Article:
08:18 — exciting news. I’ve successfully migrated my website/domain from Ghost to Substack.
I joined Substack in March last year and used it purely as a distribution channel for my newsletter while keeping my essays and other content (visuals and products) on Ghost.
In the months following that move, I started giving my domain on Ghost less attention and shifted my focus to my Substack page.
Realizing this and seeing the clean look & feel of Substack, it eventually became clear that it would be better and easier to have everything under one roof with a personalized domain on Substack.
This cost me $50 once-off (instead of the Ghost pricing of ~$100 per year) and took 2-3 hours to set up (because I had quite a few posts over on Ghost).
Some notes for others who want to do this (might share in my newsletter, let’s see):
Read this article: How do I move from Ghost to Substack? This helped me with:
Exporting my existing email list to Substack
Exporting my content (existing posts) from Ghost to Substack
There is currently a snag with the Ghost to Substack content export. You can’t drag and drop your .json file in the Substack import tool. You can only insert your current Ghost domain name and Substack then scrapes your last 15 posts exposed by the RSS feed. I had over 100 posts on Ghost so This is how I got around it (bit manual, but best solution for now):
I first deleted my Ghost posts that I didn’t want to move over
Then I pasted my website link in the Substack import tool, which imported the latest 15 posts. The import used the same URL just with an added /p/ in the link to indicate ‘post’. So e.g. johnnicholas.org/writing-luck became johnnicholas.org/p/writing-luck. Once I changed my domain over from Ghost to Substack the old links excluding the /p/ were automatically redirected to the new links so there were no 404 errors. This was a relief.
After this, I deleted those 15 posts from my Ghost site that were just exported successfully to Substack. During the manual deletion of each individual post, I saved the captions for pictures in a separate Google Doc. This overcomes a snag in the Substack import process where captions for pictures aren’t carried over.
Repeated steps b and c until all 100 posts were moved from Ghost to Substack.
Read this article: How do I set up my custom domain? This helped me:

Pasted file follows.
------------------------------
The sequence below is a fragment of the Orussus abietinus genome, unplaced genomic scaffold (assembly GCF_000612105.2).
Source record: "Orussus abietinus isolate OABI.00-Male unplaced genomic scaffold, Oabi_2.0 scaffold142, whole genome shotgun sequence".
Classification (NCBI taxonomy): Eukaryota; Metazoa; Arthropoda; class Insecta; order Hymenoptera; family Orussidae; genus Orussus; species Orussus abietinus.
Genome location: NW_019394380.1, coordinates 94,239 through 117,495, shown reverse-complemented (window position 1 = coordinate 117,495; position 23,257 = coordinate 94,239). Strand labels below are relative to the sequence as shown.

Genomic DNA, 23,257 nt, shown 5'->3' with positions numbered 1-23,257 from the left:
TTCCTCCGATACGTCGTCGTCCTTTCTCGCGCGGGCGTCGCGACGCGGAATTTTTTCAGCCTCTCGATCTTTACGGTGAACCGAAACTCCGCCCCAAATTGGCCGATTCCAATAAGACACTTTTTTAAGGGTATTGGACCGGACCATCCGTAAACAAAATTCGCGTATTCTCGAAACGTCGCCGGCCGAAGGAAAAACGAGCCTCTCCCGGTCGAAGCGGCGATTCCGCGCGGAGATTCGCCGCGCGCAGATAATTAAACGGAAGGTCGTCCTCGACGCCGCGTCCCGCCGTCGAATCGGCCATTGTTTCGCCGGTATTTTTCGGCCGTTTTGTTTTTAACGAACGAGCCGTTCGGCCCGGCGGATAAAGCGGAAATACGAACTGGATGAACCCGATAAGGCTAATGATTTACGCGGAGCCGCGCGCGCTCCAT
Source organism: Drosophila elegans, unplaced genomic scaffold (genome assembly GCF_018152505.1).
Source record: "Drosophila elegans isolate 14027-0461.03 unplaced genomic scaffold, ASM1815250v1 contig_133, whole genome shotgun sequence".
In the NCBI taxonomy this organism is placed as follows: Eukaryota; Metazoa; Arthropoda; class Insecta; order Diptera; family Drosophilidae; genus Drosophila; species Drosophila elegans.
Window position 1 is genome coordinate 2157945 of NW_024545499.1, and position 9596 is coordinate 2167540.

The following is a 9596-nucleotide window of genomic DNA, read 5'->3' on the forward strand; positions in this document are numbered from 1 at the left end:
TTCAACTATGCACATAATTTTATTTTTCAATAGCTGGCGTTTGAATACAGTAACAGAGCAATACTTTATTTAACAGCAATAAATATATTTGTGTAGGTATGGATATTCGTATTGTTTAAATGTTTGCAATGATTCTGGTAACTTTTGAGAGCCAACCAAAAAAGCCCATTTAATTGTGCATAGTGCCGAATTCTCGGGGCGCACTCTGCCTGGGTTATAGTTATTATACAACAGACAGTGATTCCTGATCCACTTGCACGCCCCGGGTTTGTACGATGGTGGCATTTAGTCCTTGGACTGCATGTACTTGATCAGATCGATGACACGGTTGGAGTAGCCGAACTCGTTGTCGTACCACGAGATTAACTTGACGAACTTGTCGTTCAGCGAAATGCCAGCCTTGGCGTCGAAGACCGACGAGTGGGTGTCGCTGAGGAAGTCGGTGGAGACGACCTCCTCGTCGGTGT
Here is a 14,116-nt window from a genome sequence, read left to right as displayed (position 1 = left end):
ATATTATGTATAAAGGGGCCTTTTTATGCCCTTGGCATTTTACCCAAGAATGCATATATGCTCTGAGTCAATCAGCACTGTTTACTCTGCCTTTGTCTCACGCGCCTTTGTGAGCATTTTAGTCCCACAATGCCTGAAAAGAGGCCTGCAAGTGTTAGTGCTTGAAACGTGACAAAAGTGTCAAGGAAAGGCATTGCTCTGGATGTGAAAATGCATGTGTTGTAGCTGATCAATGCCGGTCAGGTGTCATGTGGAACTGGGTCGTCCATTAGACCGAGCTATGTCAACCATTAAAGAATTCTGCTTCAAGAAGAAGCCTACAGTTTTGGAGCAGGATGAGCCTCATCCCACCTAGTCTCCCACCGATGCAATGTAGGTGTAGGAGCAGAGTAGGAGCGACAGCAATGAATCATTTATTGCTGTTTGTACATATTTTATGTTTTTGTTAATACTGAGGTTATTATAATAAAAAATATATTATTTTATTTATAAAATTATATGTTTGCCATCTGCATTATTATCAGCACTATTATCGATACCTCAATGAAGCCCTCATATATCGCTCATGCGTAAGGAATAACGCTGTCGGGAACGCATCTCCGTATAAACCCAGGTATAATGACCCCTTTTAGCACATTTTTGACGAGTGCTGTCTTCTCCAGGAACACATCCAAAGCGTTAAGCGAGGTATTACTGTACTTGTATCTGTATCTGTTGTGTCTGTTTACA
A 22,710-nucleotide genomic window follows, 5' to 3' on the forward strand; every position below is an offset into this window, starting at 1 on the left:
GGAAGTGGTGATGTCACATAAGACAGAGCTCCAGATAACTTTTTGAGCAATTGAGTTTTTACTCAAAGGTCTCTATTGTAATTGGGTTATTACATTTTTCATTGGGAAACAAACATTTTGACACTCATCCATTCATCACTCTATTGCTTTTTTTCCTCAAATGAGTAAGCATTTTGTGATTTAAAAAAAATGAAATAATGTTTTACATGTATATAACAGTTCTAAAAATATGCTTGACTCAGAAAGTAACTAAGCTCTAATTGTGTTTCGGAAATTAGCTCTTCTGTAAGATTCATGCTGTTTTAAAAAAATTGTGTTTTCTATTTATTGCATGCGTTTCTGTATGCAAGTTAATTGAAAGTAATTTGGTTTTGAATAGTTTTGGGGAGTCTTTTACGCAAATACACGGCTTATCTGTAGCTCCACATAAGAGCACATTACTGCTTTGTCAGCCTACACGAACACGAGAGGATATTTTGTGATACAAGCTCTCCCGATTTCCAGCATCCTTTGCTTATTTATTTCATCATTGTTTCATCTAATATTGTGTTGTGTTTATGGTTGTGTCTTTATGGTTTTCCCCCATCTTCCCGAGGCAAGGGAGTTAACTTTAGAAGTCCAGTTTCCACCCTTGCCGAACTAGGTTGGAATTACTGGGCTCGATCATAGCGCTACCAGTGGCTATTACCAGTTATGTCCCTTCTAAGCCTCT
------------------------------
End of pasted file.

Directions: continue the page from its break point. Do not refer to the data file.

Find the place to pay the $50 once-off fee.
Change the CNAME attribute on my domain name provider (Namecheap) to the Substack configuration.
Within 1 hour my new website was live on Substack. They state a window period of 36 hours, but mine was way quicker.
08:13 — Radiohead’s All I Need is all I need.
15 January 2024
16:46 — parallel between seeing your physical growth (as a child) and your growth as a writer.
When you were young, you grew a lot. Yet, you and your immediate family didn’t notice the changes. Since you saw yourself every day, the small changes from day to day didn’t seem significant. If, say, a distant relative or friend from out of town came by they immediately saw the cumulative growth from the last 6 months or year.
I wonder if the same can be said for writing? I don’t see my improvement from week to week, but maybe someone who hasn’t read my writing in a while could notice if there has been growth (fingers crossed).
I’m busy migrating my website from Ghost to Substack and copying over old posts. In a way, I am that distant relative. I haven’t seen those old posts in one or two years. Now that I look at them, I am both impressed by the fact that I started (and continued) writing and a little (but not overly) embarrassed by the mistakes I made and scattergun approach I employed. Good to see some growth and improvement in my more recent newsletters. Centered around a central theme, better headers, good length. I know there is still a lot to work on, but good to savour the small wins along the way.